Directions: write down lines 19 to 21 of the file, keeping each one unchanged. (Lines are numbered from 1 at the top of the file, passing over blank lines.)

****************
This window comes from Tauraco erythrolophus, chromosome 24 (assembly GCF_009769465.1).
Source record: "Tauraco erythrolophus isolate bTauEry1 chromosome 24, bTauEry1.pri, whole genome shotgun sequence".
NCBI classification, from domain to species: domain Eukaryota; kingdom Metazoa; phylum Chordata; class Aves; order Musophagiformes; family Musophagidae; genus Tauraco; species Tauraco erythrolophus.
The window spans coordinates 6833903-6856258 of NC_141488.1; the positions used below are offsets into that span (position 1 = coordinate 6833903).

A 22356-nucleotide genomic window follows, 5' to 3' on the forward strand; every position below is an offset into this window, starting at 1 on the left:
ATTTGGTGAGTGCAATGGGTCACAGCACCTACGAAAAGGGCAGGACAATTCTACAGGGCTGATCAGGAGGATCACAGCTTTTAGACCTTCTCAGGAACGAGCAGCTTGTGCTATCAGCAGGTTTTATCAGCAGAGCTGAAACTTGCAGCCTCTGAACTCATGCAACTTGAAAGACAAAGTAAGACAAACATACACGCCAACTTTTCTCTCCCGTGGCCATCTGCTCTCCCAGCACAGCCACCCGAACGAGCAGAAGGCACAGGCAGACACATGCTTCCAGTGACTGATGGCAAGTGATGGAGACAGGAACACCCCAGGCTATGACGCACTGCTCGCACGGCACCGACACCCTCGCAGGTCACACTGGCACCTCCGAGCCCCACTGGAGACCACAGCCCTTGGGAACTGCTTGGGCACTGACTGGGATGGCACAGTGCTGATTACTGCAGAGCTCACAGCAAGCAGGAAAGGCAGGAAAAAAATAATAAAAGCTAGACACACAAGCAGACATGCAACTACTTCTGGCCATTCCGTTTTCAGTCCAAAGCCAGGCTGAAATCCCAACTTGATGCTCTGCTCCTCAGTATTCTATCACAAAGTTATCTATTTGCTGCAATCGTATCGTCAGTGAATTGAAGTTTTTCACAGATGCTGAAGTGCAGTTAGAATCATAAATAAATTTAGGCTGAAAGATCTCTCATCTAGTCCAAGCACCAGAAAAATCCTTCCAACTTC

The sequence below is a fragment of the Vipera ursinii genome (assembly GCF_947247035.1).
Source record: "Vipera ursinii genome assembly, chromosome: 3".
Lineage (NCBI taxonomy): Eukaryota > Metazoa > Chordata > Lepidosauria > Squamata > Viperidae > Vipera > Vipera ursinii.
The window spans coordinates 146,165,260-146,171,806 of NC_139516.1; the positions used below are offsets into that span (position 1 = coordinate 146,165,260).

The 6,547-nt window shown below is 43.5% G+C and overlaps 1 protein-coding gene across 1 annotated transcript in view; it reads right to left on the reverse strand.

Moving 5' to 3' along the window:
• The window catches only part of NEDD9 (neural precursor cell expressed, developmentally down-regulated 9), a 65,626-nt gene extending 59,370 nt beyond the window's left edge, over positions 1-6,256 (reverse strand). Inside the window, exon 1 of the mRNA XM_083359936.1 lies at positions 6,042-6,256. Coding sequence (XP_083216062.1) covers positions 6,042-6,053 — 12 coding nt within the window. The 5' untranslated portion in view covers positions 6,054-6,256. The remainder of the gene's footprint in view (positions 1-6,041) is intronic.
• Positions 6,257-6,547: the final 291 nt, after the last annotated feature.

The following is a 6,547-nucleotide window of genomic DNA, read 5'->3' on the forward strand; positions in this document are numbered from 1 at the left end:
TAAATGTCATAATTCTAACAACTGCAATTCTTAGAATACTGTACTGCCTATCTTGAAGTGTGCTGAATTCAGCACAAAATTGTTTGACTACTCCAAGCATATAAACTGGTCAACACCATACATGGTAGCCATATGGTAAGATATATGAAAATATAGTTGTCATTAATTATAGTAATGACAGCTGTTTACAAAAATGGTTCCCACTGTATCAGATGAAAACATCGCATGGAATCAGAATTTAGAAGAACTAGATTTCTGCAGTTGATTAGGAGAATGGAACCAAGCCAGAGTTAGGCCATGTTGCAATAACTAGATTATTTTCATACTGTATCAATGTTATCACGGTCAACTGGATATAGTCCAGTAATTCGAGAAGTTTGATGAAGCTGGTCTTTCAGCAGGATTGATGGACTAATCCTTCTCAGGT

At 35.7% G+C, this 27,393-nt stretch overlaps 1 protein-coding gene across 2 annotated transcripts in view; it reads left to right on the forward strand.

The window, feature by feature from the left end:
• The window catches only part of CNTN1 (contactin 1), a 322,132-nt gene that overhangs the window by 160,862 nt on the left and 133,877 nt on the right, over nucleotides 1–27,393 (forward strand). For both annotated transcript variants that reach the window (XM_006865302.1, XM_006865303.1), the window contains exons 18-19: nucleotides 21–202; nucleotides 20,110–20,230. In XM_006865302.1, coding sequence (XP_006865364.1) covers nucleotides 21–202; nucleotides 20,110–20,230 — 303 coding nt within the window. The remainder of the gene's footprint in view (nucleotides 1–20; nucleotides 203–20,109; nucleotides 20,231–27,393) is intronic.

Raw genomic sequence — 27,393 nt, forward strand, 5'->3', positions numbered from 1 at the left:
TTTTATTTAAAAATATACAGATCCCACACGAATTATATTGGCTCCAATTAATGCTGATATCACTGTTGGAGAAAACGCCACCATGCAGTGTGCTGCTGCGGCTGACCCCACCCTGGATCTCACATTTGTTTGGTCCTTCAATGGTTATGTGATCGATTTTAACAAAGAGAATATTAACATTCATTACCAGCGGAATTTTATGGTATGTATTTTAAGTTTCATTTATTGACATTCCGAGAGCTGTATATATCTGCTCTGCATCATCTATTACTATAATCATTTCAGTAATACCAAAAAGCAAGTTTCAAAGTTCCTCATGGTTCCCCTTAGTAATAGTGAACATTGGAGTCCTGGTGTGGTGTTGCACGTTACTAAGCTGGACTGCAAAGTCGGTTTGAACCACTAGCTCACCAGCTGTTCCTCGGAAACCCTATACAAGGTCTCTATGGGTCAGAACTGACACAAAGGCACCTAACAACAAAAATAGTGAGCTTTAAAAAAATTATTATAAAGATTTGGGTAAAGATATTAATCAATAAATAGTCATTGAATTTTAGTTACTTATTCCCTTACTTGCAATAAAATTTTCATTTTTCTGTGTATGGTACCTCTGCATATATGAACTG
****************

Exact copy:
• The window catches only part of CNTN1 (contactin 1), a 322,132-nt gene that overhangs the window by 160,862 nt on the left and 133,877 nt on the right, over nucleotides 1–27,393 (forward strand). For both annotated transcript variants that reach the window (XM_006865302.1, XM_006865303.1), the window contains exons 18-19: nucleotides 21–202; nucleotides 20,110–20,230. In XM_006865302.1, coding sequence (XP_006865364.1) covers nucleotides 21–202; nucleotides 20,110–20,230 — 303 coding nt within the window. The remainder of the gene's footprint in view (nucleotides 1–20; nucleotides 203–20,109; nucleotides 20,231–27,393) is intronic.

Raw genomic sequence — 27,393 nt, forward strand, 5'->3', positions numbered from 1 at the left:
TTTTATTTAAAAATATACAGATCCCACACGAATTATATTGGCTCCAATTAATGCTGATATCACTGTTGGAGAAAACGCCACCATGCAGTGTGCTGCTGCGGCTGACCCCACCCTGGATCTCACATTTGTTTGGTCCTTCAATGGTTATGTGATCGATTTTAACAAAGAGAATATTAACATTCATTACCAGCGGAATTTTATGGTATGTATTTTAAGTTTCATTTATTGACATTCCGAGAGCTGTATATATCTGCTCTGCATCATCTATTACTATAATCATTTCAGTAATACCAAAAAGCAAGTTTCAAAGTTCCTCATGGTTCCCCTTAGTAATAGTGAACATTGGAGTCCTGGTGTGGTGTTGCACGTTACTAAGCTGGACTGCAAAGTCGGTTTGAACCACTAGCTCACCAGCTGTTCCTCGGAAACCCTATACAAGGTCTCTATGGGTCAGAACTGACACAAAGGCACCTAACAACAAAAATAGTGAGCTTTAAAAAAATTATTATAAAGATTTGGGTAAAGATATTAATCAATAAATAGTCATTGAATTTTAGTTACTTATTCCCTTACTTGCAATAAAATTTTCATTTTTCTGTGTATGGTACCTCTGCATATATGAACTG